IMF applauds HK's resilience and buffersFinance | Victor Zhong 10 Jun 2021
Sound macroeconomic and prudential policies over the years have provided Hong Kong with important buffers to cope with the current slowdown and future shocks, the International Monetary Fund said in a report yesterday.
The banking sector remains well capitalized, profitable and nonperforming loan ratios remain low, the report said.
Meanwhile, Hong Kong's exchange rate mechanism, the Linked Exchange Rate System, has continued to support financial stability, and is underpinned by large foreign exchange reserves. In response to the Covid-19 pandemic, the authorities took a multi-pronged approach to support the economy and maintain financial stability, according to the IMF.
The LERS has ensured that the Hong Kong dollar exchange rate remains stable within a band of HK$7.75-7.85 to one US dollar since 1983.
Stress tests conducted by the IMF's Financial Sector Assessment Program showed that the financial system is resilient to severe macro-financial shocks and the banking system is also resilient to liquidity stress, but there are pockets of vulnerabilities in foreign bank branches, investment funds, households and non-financial corporates.
To that end, the IMF suggested enhancing supervision of banking groups with both foreign branches and local subsidiaries in the city, heightening liquidity risk monitoring for banks operating with multiple group entities and ensuring that internal risk models that monitor lending to the mainland are sufficiently forward looking.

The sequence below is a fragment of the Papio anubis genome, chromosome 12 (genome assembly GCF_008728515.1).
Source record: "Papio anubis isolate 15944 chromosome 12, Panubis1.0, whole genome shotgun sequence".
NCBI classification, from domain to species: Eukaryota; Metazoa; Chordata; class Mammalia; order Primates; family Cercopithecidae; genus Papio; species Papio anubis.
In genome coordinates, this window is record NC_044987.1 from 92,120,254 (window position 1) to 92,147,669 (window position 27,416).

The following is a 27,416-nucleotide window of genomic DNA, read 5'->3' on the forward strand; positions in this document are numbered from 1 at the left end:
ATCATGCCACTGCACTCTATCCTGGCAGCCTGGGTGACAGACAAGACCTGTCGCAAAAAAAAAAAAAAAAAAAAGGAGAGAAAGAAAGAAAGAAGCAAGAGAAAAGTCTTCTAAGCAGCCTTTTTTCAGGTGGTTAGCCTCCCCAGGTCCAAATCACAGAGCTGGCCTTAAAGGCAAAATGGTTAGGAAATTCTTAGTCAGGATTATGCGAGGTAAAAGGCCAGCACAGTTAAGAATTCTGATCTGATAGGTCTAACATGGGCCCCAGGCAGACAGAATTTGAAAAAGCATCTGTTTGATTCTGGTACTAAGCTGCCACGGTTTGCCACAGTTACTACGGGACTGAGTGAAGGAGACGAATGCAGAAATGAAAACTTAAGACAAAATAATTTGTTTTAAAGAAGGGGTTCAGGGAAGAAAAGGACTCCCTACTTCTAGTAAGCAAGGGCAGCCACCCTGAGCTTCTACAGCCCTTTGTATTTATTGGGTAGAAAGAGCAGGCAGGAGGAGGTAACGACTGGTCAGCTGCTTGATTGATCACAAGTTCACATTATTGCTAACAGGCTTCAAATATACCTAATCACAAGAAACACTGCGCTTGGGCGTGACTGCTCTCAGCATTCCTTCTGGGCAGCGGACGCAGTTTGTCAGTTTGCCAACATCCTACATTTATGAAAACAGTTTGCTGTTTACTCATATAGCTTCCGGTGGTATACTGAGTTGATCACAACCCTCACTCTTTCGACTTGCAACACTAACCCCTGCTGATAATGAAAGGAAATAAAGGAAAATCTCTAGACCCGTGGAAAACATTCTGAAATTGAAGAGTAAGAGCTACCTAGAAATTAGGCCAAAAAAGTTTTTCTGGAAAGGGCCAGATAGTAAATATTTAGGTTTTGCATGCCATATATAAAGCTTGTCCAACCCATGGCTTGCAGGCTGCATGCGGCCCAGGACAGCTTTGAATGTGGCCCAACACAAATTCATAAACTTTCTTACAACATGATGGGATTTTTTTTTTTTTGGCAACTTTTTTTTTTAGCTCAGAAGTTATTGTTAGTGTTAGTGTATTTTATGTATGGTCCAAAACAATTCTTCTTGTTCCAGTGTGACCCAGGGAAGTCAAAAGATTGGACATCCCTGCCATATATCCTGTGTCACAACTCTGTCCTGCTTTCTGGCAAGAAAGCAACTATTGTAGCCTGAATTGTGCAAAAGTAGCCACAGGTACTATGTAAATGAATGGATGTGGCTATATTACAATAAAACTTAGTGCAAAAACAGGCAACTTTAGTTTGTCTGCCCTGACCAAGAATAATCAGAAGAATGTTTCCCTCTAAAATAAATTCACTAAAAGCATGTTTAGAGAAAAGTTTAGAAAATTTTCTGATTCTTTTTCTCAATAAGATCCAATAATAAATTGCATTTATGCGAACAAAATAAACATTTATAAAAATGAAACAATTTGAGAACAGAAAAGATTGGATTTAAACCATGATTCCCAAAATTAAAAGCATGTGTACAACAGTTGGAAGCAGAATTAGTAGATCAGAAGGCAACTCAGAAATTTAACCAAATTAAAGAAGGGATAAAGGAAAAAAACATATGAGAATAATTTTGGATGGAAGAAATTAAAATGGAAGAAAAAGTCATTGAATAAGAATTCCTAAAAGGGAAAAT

The institutional framework for macroprudential policies is functioning well, and the current policy stances on real estate and countercyclical capital buffers are appropriate, IMF said, adding that there is further scope for strengthening systemic risk monitoring, improving communication and bringing non-bank mortgage lending within the regulatory ambit.
The Hong Kong government welcomed the IMF's report which reaffirms Hong Kong's position as an international financial center.
Financial Secretary Paul Chan Mo-po, said in a statement that the government will continue to reinforce Hong Kong's core strengths, give full play to its unique advantages and identify new areas of growth, with a view to ensuring the long-term competitiveness and prosperity of the city.
The government and financial regulators will study IMF's suggestions carefully and take them forward as appropriate.